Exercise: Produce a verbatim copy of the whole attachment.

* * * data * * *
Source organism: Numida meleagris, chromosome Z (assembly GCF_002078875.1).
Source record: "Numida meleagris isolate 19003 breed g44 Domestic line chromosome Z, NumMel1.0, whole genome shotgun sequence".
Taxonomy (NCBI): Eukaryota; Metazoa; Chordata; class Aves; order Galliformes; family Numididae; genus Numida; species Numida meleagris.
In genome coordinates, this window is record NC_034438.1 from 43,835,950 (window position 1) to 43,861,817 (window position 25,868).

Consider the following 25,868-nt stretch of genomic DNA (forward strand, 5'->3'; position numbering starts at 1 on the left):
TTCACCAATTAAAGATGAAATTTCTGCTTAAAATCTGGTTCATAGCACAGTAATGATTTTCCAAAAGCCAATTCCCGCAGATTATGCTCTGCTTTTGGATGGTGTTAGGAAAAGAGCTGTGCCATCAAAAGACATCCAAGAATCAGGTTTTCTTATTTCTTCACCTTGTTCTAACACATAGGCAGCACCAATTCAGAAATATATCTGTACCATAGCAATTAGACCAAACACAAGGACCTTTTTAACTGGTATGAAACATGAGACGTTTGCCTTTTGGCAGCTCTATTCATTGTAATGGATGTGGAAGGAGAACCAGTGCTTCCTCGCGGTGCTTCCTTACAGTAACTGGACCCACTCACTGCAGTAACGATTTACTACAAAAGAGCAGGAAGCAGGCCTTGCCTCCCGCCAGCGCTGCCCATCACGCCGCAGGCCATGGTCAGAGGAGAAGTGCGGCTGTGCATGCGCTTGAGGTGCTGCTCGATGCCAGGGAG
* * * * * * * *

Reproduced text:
Source organism: Numida meleagris, chromosome Z (assembly GCF_002078875.1).
Source record: "Numida meleagris isolate 19003 breed g44 Domestic line chromosome Z, NumMel1.0, whole genome shotgun sequence".
Taxonomy (NCBI): Eukaryota; Metazoa; Chordata; class Aves; order Galliformes; family Numididae; genus Numida; species Numida meleagris.
In genome coordinates, this window is record NC_034438.1 from 43,835,950 (window position 1) to 43,861,817 (window position 25,868).

Consider the following 25,868-nt stretch of genomic DNA (forward strand, 5'->3'; position numbering starts at 1 on the left):
TTCACCAATTAAAGATGAAATTTCTGCTTAAAATCTGGTTCATAGCACAGTAATGATTTTCCAAAAGCCAATTCCCGCAGATTATGCTCTGCTTTTGGATGGTGTTAGGAAAAGAGCTGTGCCATCAAAAGACATCCAAGAATCAGGTTTTCTTATTTCTTCACCTTGTTCTAACACATAGGCAGCACCAATTCAGAAATATATCTGTACCATAGCAATTAGACCAAACACAAGGACCTTTTTAACTGGTATGAAACATGAGACGTTTGCCTTTTGGCAGCTCTATTCATTGTAATGGATGTGGAAGGAGAACCAGTGCTTCCTCGCGGTGCTTCCTTACAGTAACTGGACCCACTCACTGCAGTAACGATTTACTACAAAAGAGCAGGAAGCAGGCCTTGCCTCCCGCCAGCGCTGCCCATCACGCCGCAGGCCATGGTCAGAGGAGAAGTGCGGCTGTGCATGCGCTTGAGGTGCTGCTCGATGCCAGGGAG